This one can be tricky. Depending on the vowel sound, the “a” sound might have a raised, tense sound or a lower, more relaxed one. “This is best described through the example of ‘bad’ versus ‘bat,’ ” writes Justin Ahn. “These two are only differentiated by having either a voiceless or voiced final consonant. However, they are pronounced completely differently in the NYC accent.”
The middle of “bat” remains a short “a” sound, but the middle of “bad” shifts to /eə/ or “ay-uh.” Some other examples are “tray-uhsh” for “trash” or “cray-uhsh” for “crash.” To get the full effect, start by pronouncing the two syllables slowly, and then speed up until they combine one sound. In this clip from “Doubt,” listen to how Meryl Streep says the words “graduate with his class.” Her character being a Bronx native, it sounds closer to “grad-joo-late with his clahy-uhss.”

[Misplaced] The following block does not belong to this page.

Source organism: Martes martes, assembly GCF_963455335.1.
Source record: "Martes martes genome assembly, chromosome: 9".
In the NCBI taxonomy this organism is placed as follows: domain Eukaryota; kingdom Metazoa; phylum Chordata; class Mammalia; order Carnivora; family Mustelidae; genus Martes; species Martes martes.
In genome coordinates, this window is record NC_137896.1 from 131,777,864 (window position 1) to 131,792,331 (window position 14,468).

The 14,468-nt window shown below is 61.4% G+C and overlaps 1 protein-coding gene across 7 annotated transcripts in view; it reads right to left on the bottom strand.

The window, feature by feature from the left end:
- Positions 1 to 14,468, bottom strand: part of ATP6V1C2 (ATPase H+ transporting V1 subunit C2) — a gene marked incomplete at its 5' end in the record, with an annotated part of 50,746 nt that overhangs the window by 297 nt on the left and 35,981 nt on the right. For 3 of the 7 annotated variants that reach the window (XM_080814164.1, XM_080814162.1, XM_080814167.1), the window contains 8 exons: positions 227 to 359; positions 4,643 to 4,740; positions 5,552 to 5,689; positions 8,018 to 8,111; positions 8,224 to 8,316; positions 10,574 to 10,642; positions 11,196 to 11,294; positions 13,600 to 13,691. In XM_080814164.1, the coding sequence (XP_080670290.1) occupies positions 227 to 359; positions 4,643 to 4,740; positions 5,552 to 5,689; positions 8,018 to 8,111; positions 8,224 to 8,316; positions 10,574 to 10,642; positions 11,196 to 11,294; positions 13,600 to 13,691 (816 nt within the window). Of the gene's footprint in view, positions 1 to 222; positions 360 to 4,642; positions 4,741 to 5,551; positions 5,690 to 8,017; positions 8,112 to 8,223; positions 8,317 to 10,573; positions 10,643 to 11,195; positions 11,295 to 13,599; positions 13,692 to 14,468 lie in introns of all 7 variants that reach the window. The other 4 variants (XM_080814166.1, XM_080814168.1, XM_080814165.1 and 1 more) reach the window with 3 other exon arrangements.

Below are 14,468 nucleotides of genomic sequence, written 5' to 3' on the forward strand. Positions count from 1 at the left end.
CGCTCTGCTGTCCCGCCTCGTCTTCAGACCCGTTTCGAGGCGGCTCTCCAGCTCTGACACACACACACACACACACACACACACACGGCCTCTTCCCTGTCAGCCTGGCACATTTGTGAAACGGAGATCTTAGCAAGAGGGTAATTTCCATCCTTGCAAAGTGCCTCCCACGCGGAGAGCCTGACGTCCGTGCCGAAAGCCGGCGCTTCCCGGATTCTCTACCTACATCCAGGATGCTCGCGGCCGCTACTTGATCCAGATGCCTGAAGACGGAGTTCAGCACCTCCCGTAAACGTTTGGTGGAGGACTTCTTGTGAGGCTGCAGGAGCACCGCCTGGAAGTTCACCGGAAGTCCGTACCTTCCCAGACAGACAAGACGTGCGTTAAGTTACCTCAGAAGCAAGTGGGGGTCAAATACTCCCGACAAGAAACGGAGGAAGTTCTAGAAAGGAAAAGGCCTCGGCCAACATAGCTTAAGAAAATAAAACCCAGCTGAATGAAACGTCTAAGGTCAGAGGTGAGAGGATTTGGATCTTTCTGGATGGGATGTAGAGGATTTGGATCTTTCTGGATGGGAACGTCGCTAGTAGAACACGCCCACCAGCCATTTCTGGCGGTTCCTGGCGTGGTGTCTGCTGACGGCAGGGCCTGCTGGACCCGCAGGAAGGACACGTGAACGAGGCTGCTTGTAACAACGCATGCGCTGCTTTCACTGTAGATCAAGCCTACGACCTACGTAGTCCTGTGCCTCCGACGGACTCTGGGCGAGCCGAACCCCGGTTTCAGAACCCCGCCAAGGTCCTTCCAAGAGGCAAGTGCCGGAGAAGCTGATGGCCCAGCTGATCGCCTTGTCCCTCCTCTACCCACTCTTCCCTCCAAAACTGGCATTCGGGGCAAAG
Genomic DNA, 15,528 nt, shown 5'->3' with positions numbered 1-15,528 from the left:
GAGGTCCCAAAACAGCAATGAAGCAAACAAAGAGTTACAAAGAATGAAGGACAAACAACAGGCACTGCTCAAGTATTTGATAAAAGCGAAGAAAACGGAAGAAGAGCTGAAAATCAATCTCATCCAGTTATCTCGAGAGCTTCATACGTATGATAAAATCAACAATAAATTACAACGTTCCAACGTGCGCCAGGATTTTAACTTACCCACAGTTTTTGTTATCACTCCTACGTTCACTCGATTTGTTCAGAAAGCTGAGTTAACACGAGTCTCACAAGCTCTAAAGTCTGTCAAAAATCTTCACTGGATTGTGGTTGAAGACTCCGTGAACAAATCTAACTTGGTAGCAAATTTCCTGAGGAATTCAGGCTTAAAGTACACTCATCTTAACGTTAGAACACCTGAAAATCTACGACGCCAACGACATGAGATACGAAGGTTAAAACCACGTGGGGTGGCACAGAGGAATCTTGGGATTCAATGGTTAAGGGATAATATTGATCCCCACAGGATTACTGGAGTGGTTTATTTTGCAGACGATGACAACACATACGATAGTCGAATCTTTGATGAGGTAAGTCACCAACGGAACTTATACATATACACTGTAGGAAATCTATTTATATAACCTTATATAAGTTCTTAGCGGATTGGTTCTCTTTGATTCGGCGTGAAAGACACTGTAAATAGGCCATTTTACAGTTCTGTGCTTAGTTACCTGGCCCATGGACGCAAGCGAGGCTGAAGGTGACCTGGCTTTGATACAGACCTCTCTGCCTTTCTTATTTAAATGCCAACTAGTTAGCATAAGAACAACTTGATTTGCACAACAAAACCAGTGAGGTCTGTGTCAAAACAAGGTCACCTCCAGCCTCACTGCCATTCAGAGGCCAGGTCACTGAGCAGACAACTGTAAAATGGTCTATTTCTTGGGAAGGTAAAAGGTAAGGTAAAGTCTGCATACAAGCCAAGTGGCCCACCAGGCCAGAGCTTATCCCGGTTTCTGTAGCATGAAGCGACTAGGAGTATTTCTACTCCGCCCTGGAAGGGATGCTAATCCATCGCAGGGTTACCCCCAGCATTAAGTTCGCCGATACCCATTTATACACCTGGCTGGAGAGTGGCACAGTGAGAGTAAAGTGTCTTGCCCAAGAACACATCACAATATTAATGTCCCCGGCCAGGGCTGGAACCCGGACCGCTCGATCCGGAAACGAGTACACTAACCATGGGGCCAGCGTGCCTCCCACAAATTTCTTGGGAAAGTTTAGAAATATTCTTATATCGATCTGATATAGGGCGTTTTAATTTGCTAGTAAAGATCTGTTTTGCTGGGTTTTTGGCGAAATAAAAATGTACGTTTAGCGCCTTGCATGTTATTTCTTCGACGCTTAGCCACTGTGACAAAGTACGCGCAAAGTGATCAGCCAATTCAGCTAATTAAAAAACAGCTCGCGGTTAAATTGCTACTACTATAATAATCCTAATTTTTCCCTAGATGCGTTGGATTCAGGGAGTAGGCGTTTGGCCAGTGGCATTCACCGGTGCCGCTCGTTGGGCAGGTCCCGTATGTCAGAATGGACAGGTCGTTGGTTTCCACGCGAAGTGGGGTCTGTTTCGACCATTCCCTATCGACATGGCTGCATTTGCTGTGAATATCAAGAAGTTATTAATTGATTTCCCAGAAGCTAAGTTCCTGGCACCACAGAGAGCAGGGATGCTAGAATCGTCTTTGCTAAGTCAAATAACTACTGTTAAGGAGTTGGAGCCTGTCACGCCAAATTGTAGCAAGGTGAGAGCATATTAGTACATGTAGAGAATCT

Speak with speed
As if to reflect their fast-paced lifestyle, New Yorkers tend to speak at a frenetic pace. Speed up your speech to have people believing you call the Big Apple home.
1. Study New York accents
Watch films and TV shows set in New York, such as “Taxi Driver,” “Do the Right Thing,” “Saturday Night Fever,” “Annie Hall,” “Sex and the City,” “Law & Order: SVU,” and “Broad City” to commence your NYC accent education. You can also listen to radio stations and podcasts by New Yorkers and check out a variety of dialects within the accent on the International Dialects of English Archive.
2. Immerse yourself in the accent
If possible, there’s no better way to learn an accent than immersing yourself in it by spending some time in the city. You may find that you pick up some linguistic nuances without even trying. If you can’t make it to New York, voice and dialect coach Rebecca Gausnell suggests playing a sample talker in one earbud, very low.
“You kind of create a café effect,” she says. “You know when you’re in a café and all of a sudden you’re like, ‘Why do I sound Scottish? Oh, I was sitting next to a Scottish person.’ We do tend to mold our accents, some people more than others, into someone else’s. So if you have that running through your ear, very quietly, of someone speaking in the accent, that will help pull you back into it.”